Retired Defense Industry Engineer; Schluter 2.5-day Workshop Completed 2013, 2014

  8. #8
    DIY Member PeteD's Avatar
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    Default

    The gasket sound interesting. I will have to check that out. You could also try an extra thick wax ring (#10) - it should reach no problem. I agree about not using two rings.

  9. #9
    Illinois Licensed Plumber SewerRatz's Avatar
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    Non-drying plumbers putty, grab a lb bucket and roll up some in your hand to get it good and warm and then make a donut out of it the diameter of the flange and thick enough to make the connection between the flange and the water closet.

    Section 890.360 Water Closet and Pedestal Urinal

    Fixture connections between drainage pipes and water closets, floor outlet service sinks and pedestal urinals, and earthenware trap standards shall be made by means of brass, copper, hard lead, plastic, or iron flanges; caulked, soldered, screwed or solvent welded to the drainage pipe. Flanges of hard lead, plastic and iron flanges for no-hub or compression joints shall be secured to the floor. The connection shall be bolted, with a gasket, washer or setting compound, between the earthenware and the flange. The floor flange shall be set on an approved firm base. The use of putty or non-drying plumber's putty manufactured specifically for plumbing installation is acceptable

  10. #10
    Master Plumber Redwood's Avatar
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    Quote Originally Posted by SewerRatz View Post
    Non-drying plumbers putty, grab a lb bucket and roll up some in your hand to get it good and warm and then make a donut out of it the diameter of the flange and thick enough to make the connection between the flange and the water closet.

    Section 890.360 Water Closet and Pedestal Urinal

    Fixture connections between drainage pipes and water closets, floor outlet service sinks and pedestal urinals, and earthenware trap standards shall be made by means of brass, copper, hard lead, plastic, or iron flanges; caulked, soldered, screwed or solvent welded to the drainage pipe. Flanges of hard lead, plastic and iron flanges for no-hub or compression joints shall be secured to the floor. The connection shall be bolted, with a gasket, washer or setting compound, between the earthenware and the flange. The floor flange shall be set on an approved firm base. The use of putty or non-drying plumber's putty manufactured specifically for plumbing installation is acceptable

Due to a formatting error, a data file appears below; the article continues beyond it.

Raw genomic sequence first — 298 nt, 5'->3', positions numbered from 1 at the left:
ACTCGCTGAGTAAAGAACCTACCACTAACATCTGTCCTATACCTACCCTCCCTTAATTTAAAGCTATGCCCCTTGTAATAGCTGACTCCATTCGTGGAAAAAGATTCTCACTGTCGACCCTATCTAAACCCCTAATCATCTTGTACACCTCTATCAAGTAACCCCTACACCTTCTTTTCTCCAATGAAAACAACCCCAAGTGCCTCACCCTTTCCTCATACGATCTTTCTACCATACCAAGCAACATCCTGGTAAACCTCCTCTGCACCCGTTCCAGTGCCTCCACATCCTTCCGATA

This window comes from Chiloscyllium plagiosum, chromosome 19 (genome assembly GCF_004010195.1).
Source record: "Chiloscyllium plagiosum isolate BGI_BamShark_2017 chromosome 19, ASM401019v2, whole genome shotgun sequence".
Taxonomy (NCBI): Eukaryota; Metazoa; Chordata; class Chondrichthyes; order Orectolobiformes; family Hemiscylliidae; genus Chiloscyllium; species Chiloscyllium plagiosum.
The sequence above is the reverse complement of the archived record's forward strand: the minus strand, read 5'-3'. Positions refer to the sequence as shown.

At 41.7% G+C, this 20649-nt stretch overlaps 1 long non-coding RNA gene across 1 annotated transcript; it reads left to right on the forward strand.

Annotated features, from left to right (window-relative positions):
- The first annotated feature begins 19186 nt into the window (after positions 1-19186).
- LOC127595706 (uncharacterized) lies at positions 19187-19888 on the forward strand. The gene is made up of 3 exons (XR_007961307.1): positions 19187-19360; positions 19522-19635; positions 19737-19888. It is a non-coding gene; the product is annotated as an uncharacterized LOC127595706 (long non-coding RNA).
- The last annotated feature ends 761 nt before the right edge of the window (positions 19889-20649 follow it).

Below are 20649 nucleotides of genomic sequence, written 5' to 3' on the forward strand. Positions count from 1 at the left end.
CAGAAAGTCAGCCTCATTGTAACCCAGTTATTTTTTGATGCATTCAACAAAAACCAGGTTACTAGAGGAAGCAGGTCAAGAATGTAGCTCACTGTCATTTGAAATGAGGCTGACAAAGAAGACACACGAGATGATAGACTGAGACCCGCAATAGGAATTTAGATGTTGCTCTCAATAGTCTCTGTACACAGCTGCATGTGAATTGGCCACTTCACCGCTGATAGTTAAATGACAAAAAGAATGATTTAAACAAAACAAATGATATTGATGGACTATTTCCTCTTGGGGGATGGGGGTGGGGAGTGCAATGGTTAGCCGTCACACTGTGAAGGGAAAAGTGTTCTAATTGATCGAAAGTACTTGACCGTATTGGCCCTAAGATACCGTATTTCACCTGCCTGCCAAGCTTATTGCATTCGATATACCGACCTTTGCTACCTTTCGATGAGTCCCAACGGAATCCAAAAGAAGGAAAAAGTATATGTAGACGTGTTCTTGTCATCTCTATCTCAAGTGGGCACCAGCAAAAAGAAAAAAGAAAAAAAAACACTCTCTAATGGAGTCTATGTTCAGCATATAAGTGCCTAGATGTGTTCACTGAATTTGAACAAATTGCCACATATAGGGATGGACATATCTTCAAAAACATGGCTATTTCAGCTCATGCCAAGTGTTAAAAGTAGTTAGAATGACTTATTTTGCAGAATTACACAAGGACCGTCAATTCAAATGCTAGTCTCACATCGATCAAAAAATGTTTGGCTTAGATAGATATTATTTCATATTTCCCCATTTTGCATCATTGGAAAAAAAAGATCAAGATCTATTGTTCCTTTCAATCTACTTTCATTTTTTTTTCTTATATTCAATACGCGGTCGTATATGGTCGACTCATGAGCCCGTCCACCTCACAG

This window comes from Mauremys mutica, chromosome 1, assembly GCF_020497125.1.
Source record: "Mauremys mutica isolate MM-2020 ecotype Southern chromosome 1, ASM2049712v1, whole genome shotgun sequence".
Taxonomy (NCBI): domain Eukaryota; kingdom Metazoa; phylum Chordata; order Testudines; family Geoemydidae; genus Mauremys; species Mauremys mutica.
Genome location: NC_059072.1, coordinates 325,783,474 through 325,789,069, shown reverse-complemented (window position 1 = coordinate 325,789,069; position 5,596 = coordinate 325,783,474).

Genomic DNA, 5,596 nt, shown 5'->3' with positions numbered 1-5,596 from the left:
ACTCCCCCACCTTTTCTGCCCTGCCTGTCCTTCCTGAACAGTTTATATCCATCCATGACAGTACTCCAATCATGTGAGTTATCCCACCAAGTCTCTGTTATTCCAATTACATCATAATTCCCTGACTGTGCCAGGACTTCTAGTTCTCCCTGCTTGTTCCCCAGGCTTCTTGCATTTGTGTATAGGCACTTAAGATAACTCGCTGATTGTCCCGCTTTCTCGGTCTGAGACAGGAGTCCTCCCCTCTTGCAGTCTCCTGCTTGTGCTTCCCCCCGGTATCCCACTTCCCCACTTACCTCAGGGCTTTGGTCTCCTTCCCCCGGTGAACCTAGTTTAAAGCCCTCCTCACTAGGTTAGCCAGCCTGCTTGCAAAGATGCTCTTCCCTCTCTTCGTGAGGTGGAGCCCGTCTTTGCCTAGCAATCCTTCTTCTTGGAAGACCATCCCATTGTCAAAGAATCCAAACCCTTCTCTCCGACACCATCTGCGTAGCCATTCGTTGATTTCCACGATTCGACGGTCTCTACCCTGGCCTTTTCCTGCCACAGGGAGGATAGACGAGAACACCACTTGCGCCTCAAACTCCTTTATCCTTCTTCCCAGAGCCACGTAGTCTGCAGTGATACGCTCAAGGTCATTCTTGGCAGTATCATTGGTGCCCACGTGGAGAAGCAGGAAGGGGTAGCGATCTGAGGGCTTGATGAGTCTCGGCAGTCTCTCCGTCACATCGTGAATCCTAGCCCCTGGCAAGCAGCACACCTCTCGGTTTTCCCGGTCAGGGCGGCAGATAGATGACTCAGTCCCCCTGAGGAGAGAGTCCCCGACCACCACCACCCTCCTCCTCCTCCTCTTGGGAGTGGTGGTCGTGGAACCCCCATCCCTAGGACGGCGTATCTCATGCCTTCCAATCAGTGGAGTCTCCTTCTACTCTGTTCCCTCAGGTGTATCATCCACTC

I thought that method died with good reason about 50 years ago!

  11. #11
    Moderator & Master Plumber hj's Avatar
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    Default seal

    quote; Non-drying plumbers putty, grab a lb bucket and roll up some in your hand to get it good and warm and then make a donut out of it the diameter of the flange and thick enough to make the connection between the flange and the water closet.

    How retro 1950's.

  12. #12
    Illinois Licensed Plumber SewerRatz's Avatar
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    Hey guys, just because I was an apprentice under a plumber that learned back in the 30's and used terms like " Its colder than a well diggers hip" and such, doesn't mean it doesn't work. I have reset many water closets this way. Old man Delaney (my sponsor) hated wax rings. Heck he still preferred the old fiber rings for the wall hung water closets over the neoprene ones.

    I always beleive the old ways are better than all this new stuff they keep coming out with. PVC pipe pffft... shark bite fittings, pex.. just a lot of junk I say. Good old Copper, galvinized, cast iron, and clay pipes.. Now your talking. You want to cut into a cast iron stack and isntall a clean out tee or a wye branch, do not use ferncos, get your hands on a sission fitting. Also forget about them rubber gaskets for the cast iron pipe, lead and oakum is the only way to do it right.

    *chuckles* But seriously guys I do think some of the new way of doing things is not the better way. Have to get back to our roots. If we still had to wipe lead joints for water and dwv, as well as make our own dwv lead pipes like they did back then, we would still be to busy working instead of BS'ing on forums.

  13. #13
    Remodel Contractor GabeS's Avatar
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    damn the guy who invented no hub. Pretty soon they'll have robots do all the plumbing work.
    Gabe

    Don't follow my advice, I only know a thing or two about a thing or two.